Logging on through our past passenger account at the Norwegian website, we were able to find some five-night Norwegian Sky sailings starting at $199 per person, or around $40 per day.

While many of the best offers are for sailings out of Florida ports such as Miami and Port Canaveral, there are good rates for sailings out of ports as far-flung as New Orleans, where the formerly Cuba-focused Majesty of the Seas is being reassigned starting in January.

The offers also extend to a few higher-end ships such as those operated by upscale line Azamara Cruises. As of Saturday afternoon, Azamara was selling seven-night Caribbean sailings for November and December on the 694-passenger Azamara Journey starting at $909 per person, or  about $130 per day.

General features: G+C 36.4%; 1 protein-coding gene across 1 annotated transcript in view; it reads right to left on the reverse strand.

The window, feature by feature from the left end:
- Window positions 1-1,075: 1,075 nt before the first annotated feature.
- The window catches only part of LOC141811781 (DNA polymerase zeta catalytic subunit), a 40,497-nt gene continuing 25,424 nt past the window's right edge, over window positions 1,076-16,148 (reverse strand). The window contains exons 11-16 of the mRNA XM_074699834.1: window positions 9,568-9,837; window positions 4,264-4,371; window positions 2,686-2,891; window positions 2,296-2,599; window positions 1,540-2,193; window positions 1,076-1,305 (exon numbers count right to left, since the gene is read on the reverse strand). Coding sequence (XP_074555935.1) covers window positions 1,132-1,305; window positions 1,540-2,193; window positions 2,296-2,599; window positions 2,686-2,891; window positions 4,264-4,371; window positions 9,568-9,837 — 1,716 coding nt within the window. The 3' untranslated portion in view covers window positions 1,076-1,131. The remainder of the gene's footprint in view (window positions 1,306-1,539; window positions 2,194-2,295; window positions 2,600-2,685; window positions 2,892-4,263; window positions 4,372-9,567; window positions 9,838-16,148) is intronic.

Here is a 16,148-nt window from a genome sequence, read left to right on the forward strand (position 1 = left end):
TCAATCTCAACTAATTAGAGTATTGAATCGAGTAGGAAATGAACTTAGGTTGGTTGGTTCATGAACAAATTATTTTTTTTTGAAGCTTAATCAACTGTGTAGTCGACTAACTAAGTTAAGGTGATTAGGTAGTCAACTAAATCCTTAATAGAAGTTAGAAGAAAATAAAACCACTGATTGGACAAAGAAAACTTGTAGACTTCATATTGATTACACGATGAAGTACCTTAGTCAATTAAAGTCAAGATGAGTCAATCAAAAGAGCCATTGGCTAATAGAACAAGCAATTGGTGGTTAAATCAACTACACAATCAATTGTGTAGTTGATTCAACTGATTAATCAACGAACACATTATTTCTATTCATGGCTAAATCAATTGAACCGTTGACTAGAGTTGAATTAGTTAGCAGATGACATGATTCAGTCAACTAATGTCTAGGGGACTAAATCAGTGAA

The Deals Probably Won’t Last Long

Thinking of booking one of the last-minute deals? The prices are so low you may just want to use cash. Another option would be to use fixed-value points that can be redeemed for a statement credit against travel purchases. Think: Capital One miles or points earned from the Barclaycard Arrival Plus World Elite Mastercard (not currently accepting new applications). You could use those points to score a “free” cruise.

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Whatever you do, you probably shouldn’t wait long.

“At the better pricing, demand picks up, and then [the lines are] able to slowly increase the pricing back to the levels they need for that itinerary,” Scalzitti said.

Feature image by ANA RODRIGUEZ/AFP/Getty Images.